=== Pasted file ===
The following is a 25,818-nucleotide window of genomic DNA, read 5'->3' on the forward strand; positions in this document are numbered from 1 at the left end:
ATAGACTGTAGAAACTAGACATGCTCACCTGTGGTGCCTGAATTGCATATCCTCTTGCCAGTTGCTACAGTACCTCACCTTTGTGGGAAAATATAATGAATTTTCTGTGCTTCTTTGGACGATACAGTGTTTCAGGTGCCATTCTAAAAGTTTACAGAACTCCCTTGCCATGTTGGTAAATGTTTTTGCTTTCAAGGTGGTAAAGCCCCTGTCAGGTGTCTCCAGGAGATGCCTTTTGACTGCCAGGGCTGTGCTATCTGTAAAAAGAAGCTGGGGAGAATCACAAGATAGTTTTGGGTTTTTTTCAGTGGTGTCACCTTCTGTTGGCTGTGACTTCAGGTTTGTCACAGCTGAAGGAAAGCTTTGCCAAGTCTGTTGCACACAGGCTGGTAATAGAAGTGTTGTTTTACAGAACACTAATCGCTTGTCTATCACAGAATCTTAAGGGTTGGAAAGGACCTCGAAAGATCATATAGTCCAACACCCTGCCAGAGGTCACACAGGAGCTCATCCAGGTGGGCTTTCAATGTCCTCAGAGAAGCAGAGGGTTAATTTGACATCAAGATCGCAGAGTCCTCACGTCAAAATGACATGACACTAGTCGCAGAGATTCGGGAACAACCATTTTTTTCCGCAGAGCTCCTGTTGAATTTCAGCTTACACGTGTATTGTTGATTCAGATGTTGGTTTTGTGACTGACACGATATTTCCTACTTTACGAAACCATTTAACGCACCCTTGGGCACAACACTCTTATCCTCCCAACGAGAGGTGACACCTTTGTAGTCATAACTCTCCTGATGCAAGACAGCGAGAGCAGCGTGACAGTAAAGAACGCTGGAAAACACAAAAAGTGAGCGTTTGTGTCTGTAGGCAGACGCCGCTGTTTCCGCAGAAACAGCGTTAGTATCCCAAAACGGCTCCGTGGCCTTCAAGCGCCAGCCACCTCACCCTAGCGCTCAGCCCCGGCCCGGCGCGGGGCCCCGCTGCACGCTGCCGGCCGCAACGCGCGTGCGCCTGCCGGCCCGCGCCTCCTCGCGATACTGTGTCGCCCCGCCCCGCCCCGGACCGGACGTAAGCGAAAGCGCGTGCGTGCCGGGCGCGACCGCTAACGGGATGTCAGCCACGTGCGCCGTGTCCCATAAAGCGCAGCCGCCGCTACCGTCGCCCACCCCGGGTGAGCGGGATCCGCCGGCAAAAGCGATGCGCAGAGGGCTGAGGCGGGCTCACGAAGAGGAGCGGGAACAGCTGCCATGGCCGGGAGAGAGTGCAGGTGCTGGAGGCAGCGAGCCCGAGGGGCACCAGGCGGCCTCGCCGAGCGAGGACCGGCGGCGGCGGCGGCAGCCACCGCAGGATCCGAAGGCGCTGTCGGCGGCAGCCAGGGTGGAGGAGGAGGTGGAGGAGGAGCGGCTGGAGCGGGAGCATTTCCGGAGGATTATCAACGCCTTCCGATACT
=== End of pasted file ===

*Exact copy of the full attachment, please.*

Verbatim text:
The following is a 25,818-nucleotide window of genomic DNA, read 5'->3' on the forward strand; positions in this document are numbered from 1 at the left end:
ATAGACTGTAGAAACTAGACATGCTCACCTGTGGTGCCTGAATTGCATATCCTCTTGCCAGTTGCTACAGTACCTCACCTTTGTGGGAAAATATAATGAATTTTCTGTGCTTCTTTGGACGATACAGTGTTTCAGGTGCCATTCTAAAAGTTTACAGAACTCCCTTGCCATGTTGGTAAATGTTTTTGCTTTCAAGGTGGTAAAGCCCCTGTCAGGTGTCTCCAGGAGATGCCTTTTGACTGCCAGGGCTGTGCTATCTGTAAAAAGAAGCTGGGGAGAATCACAAGATAGTTTTGGGTTTTTTTCAGTGGTGTCACCTTCTGTTGGCTGTGACTTCAGGTTTGTCACAGCTGAAGGAAAGCTTTGCCAAGTCTGTTGCACACAGGCTGGTAATAGAAGTGTTGTTTTACAGAACACTAATCGCTTGTCTATCACAGAATCTTAAGGGTTGGAAAGGACCTCGAAAGATCATATAGTCCAACACCCTGCCAGAGGTCACACAGGAGCTCATCCAGGTGGGCTTTCAATGTCCTCAGAGAAGCAGAGGGTTAATTTGACATCAAGATCGCAGAGTCCTCACGTCAAAATGACATGACACTAGTCGCAGAGATTCGGGAACAACCATTTTTTTCCGCAGAGCTCCTGTTGAATTTCAGCTTACACGTGTATTGTTGATTCAGATGTTGGTTTTGTGACTGACACGATATTTCCTACTTTACGAAACCATTTAACGCACCCTTGGGCACAACACTCTTATCCTCCCAACGAGAGGTGACACCTTTGTAGTCATAACTCTCCTGATGCAAGACAGCGAGAGCAGCGTGACAGTAAAGAACGCTGGAAAACACAAAAAGTGAGCGTTTGTGTCTGTAGGCAGACGCCGCTGTTTCCGCAGAAACAGCGTTAGTATCCCAAAACGGCTCCGTGGCCTTCAAGCGCCAGCCACCTCACCCTAGCGCTCAGCCCCGGCCCGGCGCGGGGCCCCGCTGCACGCTGCCGGCCGCAACGCGCGTGCGCCTGCCGGCCCGCGCCTCCTCGCGATACTGTGTCGCCCCGCCCCGCCCCGGACCGGACGTAAGCGAAAGCGCGTGCGTGCCGGGCGCGACCGCTAACGGGATGTCAGCCACGTGCGCCGTGTCCCATAAAGCGCAGCCGCCGCTACCGTCGCCCACCCCGGGTGAGCGGGATCCGCCGGCAAAAGCGATGCGCAGAGGGCTGAGGCGGGCTCACGAAGAGGAGCGGGAACAGCTGCCATGGCCGGGAGAGAGTGCAGGTGCTGGAGGCAGCGAGCCCGAGGGGCACCAGGCGGCCTCGCCGAGCGAGGACCGGCGGCGGCGGCGGCAGCCACCGCAGGATCCGAAGGCGCTGTCGGCGGCAGCCAGGGTGGAGGAGGAGGTGGAGGAGGAGCGGCTGGAGCGGGAGCATTTCCGGAGGATTATCAACGCCTTCCGATACT